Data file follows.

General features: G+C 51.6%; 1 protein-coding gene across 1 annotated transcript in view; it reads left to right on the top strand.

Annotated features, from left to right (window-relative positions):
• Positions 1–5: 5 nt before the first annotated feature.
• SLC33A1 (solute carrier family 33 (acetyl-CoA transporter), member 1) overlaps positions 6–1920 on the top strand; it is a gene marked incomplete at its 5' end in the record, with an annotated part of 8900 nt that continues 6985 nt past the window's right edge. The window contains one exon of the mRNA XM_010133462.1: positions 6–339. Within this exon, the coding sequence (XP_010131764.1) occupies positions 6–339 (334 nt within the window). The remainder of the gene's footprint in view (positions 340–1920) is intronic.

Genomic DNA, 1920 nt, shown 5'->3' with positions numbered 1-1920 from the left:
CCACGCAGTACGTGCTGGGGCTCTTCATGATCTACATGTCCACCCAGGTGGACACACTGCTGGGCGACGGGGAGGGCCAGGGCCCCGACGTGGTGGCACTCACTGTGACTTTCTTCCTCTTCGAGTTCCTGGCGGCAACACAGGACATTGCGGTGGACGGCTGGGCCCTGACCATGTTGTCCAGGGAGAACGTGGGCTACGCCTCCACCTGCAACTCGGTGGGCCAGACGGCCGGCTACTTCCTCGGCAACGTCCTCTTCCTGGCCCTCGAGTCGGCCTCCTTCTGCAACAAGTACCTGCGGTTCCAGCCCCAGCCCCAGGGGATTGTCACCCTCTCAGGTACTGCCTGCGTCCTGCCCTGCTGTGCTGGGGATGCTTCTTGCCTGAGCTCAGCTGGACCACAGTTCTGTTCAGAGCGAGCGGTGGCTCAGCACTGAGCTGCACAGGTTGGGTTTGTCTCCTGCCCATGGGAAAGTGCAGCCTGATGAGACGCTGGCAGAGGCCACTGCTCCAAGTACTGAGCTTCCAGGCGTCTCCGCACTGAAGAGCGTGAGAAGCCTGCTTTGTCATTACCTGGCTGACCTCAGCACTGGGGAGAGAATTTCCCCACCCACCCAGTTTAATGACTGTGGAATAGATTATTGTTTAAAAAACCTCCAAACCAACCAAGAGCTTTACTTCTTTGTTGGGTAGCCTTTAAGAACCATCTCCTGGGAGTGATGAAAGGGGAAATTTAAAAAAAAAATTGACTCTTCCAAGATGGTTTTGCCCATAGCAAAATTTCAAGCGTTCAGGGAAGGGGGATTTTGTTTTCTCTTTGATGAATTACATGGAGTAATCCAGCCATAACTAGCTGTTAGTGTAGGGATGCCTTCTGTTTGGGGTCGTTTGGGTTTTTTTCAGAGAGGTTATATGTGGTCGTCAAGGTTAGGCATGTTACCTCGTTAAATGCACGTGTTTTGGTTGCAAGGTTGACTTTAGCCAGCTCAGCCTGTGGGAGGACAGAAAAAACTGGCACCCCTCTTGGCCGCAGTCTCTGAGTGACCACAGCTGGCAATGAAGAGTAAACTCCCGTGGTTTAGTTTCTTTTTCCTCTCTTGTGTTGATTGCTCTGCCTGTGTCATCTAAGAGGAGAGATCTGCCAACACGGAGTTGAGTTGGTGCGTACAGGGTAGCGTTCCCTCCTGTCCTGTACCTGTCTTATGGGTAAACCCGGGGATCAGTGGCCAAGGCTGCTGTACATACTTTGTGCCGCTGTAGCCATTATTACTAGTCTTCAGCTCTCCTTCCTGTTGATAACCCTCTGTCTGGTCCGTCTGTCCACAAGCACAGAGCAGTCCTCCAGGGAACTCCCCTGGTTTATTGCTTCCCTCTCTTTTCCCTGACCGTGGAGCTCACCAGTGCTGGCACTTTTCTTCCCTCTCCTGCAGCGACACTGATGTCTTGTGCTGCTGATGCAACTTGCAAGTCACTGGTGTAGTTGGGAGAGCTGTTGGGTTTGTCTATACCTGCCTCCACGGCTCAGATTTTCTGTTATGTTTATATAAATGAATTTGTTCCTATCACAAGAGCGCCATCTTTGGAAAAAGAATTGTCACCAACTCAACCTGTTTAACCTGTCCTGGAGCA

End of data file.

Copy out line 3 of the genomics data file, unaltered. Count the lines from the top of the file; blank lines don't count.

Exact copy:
• Positions 1–5: 5 nt before the first annotated feature.